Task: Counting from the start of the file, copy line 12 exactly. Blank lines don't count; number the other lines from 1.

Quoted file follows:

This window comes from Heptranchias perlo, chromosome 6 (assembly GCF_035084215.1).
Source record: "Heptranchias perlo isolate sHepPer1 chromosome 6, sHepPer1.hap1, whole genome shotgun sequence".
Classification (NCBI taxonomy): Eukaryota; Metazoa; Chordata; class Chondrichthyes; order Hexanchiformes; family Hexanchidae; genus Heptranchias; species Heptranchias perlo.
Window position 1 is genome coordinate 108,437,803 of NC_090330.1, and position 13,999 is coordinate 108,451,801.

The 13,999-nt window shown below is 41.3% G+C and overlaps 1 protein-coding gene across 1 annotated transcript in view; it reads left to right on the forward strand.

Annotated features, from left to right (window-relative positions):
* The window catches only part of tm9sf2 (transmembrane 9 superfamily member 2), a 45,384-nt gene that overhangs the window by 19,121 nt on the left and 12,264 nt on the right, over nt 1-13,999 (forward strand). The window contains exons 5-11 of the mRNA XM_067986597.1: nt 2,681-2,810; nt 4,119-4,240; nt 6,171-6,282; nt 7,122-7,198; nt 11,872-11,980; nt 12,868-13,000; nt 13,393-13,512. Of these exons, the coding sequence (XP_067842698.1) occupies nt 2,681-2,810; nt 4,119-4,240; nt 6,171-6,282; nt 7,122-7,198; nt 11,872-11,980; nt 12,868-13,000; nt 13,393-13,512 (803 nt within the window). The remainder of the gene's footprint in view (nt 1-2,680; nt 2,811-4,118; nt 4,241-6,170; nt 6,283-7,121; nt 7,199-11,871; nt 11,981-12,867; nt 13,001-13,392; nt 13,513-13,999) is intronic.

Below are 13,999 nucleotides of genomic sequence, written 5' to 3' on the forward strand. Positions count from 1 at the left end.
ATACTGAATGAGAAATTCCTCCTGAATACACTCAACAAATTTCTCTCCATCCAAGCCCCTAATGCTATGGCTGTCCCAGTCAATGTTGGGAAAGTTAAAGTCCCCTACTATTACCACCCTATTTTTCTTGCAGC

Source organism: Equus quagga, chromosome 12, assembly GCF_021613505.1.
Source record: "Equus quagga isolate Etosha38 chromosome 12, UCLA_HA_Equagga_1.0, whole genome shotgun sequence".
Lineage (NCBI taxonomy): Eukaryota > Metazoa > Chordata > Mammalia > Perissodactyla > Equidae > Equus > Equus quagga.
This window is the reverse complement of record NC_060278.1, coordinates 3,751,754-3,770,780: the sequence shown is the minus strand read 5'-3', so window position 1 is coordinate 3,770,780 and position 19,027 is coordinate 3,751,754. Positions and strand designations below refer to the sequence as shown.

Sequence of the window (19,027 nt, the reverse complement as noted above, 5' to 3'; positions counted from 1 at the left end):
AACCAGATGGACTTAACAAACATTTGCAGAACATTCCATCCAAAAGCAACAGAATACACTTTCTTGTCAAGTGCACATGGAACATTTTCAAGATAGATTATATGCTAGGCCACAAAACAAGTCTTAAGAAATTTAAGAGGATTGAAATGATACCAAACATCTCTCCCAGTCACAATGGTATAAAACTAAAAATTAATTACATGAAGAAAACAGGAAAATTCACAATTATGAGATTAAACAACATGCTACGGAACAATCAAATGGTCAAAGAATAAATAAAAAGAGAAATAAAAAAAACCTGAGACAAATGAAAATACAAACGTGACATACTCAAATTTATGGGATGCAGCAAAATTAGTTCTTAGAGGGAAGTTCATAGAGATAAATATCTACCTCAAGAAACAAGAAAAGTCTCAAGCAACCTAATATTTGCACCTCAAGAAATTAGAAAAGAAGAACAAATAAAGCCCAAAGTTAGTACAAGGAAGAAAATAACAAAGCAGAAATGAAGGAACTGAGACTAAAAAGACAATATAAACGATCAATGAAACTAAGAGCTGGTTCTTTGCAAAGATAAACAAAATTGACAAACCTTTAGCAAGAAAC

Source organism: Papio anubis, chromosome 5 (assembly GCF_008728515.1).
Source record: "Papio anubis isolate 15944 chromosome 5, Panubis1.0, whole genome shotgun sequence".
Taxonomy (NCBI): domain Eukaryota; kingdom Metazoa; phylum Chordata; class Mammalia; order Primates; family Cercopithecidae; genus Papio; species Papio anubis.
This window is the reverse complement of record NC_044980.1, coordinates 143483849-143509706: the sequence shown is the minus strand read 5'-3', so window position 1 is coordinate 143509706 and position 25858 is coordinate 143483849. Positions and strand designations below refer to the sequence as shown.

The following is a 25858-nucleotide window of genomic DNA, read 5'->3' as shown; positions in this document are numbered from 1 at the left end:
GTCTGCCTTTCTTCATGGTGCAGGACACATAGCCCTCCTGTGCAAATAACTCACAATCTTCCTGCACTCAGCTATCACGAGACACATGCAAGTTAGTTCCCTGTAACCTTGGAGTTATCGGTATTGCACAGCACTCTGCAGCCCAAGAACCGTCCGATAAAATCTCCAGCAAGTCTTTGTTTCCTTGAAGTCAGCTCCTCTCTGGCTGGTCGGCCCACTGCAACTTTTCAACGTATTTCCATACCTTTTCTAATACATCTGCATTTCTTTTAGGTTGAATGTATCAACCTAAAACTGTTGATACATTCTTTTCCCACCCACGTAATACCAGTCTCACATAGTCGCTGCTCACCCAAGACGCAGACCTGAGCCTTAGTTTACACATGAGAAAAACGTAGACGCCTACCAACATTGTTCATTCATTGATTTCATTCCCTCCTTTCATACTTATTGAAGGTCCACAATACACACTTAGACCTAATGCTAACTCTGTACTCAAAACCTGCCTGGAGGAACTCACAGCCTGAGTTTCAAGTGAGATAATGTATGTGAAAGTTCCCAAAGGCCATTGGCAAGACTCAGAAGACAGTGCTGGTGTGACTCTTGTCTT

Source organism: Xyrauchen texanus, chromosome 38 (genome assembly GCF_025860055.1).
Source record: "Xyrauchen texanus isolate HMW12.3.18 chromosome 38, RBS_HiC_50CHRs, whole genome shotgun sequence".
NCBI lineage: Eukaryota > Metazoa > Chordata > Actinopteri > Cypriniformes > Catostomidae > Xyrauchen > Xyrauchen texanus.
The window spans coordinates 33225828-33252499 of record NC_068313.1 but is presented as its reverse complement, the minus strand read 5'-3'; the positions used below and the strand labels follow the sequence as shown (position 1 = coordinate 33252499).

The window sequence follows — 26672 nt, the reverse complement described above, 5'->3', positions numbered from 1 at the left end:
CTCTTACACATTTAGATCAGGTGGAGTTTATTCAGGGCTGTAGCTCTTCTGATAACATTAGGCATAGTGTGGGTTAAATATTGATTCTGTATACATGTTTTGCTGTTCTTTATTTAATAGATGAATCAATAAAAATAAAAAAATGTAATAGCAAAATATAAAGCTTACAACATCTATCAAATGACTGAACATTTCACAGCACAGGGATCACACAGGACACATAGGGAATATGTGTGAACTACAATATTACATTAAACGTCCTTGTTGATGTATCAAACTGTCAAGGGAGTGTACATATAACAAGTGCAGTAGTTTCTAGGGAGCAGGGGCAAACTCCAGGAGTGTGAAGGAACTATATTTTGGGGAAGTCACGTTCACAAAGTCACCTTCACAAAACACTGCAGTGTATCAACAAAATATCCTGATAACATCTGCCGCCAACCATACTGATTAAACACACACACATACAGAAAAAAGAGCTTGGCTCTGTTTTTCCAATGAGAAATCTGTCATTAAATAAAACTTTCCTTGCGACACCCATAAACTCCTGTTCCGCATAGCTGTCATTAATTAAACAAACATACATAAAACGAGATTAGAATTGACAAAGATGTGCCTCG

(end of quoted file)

Lineage (NCBI taxonomy): Eukaryota > Metazoa > Chordata > Mammalia > Perissodactyla > Equidae > Equus > Equus quagga.